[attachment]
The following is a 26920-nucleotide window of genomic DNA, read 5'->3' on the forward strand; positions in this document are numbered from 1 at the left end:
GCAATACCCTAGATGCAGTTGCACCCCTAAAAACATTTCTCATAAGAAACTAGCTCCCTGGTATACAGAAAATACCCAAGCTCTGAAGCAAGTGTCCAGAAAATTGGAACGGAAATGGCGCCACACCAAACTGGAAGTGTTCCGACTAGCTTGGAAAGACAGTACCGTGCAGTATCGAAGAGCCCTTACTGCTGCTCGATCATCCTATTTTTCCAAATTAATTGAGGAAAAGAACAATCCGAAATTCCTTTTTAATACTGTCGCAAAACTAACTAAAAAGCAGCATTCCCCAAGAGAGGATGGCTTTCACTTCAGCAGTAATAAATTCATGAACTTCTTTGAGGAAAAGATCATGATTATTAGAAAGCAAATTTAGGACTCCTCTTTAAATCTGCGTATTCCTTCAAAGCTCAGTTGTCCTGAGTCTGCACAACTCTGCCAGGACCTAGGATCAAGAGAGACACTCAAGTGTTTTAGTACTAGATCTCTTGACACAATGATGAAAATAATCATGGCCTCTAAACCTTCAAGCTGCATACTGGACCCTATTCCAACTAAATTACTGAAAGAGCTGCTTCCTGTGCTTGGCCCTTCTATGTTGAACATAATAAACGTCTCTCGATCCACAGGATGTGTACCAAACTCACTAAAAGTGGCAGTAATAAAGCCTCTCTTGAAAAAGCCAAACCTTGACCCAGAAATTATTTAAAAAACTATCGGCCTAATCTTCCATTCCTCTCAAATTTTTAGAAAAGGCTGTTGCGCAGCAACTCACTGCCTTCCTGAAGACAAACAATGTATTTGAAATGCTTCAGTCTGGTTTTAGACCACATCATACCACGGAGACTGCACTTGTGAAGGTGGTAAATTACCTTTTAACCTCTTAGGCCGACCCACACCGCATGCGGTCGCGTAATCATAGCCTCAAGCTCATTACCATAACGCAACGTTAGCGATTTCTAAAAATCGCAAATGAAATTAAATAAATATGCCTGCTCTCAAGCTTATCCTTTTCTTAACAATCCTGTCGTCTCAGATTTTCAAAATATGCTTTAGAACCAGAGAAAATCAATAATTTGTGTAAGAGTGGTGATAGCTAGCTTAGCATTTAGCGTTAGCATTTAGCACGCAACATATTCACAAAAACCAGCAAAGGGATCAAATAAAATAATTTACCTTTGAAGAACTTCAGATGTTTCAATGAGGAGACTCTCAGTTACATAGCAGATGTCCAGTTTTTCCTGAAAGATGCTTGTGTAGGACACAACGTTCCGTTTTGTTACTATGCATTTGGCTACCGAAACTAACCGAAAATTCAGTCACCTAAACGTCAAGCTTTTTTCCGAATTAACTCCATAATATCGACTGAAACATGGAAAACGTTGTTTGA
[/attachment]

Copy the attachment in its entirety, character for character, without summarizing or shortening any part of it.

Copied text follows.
The following is a 26920-nucleotide window of genomic DNA, read 5'->3' on the forward strand; positions in this document are numbered from 1 at the left end:
GCAATACCCTAGATGCAGTTGCACCCCTAAAAACATTTCTCATAAGAAACTAGCTCCCTGGTATACAGAAAATACCCAAGCTCTGAAGCAAGTGTCCAGAAAATTGGAACGGAAATGGCGCCACACCAAACTGGAAGTGTTCCGACTAGCTTGGAAAGACAGTACCGTGCAGTATCGAAGAGCCCTTACTGCTGCTCGATCATCCTATTTTTCCAAATTAATTGAGGAAAAGAACAATCCGAAATTCCTTTTTAATACTGTCGCAAAACTAACTAAAAAGCAGCATTCCCCAAGAGAGGATGGCTTTCACTTCAGCAGTAATAAATTCATGAACTTCTTTGAGGAAAAGATCATGATTATTAGAAAGCAAATTTAGGACTCCTCTTTAAATCTGCGTATTCCTTCAAAGCTCAGTTGTCCTGAGTCTGCACAACTCTGCCAGGACCTAGGATCAAGAGAGACACTCAAGTGTTTTAGTACTAGATCTCTTGACACAATGATGAAAATAATCATGGCCTCTAAACCTTCAAGCTGCATACTGGACCCTATTCCAACTAAATTACTGAAAGAGCTGCTTCCTGTGCTTGGCCCTTCTATGTTGAACATAATAAACGTCTCTCGATCCACAGGATGTGTACCAAACTCACTAAAAGTGGCAGTAATAAAGCCTCTCTTGAAAAAGCCAAACCTTGACCCAGAAATTATTTAAAAAACTATCGGCCTAATCTTCCATTCCTCTCAAATTTTTAGAAAAGGCTGTTGCGCAGCAACTCACTGCCTTCCTGAAGACAAACAATGTATTTGAAATGCTTCAGTCTGGTTTTAGACCACATCATACCACGGAGACTGCACTTGTGAAGGTGGTAAATTACCTTTTAACCTCTTAGGCCGACCCACACCGCATGCGGTCGCGTAATCATAGCCTCAAGCTCATTACCATAACGCAACGTTAGCGATTTCTAAAAATCGCAAATGAAATTAAATAAATATGCCTGCTCTCAAGCTTATCCTTTTCTTAACAATCCTGTCGTCTCAGATTTTCAAAATATGCTTTAGAACCAGAGAAAATCAATAATTTGTGTAAGAGTGGTGATAGCTAGCTTAGCATTTAGCGTTAGCATTTAGCACGCAACATATTCACAAAAACCAGCAAAGGGATCAAATAAAATAATTTACCTTTGAAGAACTTCAGATGTTTCAATGAGGAGACTCTCAGTTACATAGCAGATGTCCAGTTTTTCCTGAAAGATGCTTGTGTAGGACACAACGTTCCGTTTTGTTACTATGCATTTGGCTACCGAAACTAACCGAAAATTCAGTCACCTAAACGTCAAGCTTTTTTCCGAATTAACTCCATAATATCGACTGAAACATGGAAAACGTTGTTTGA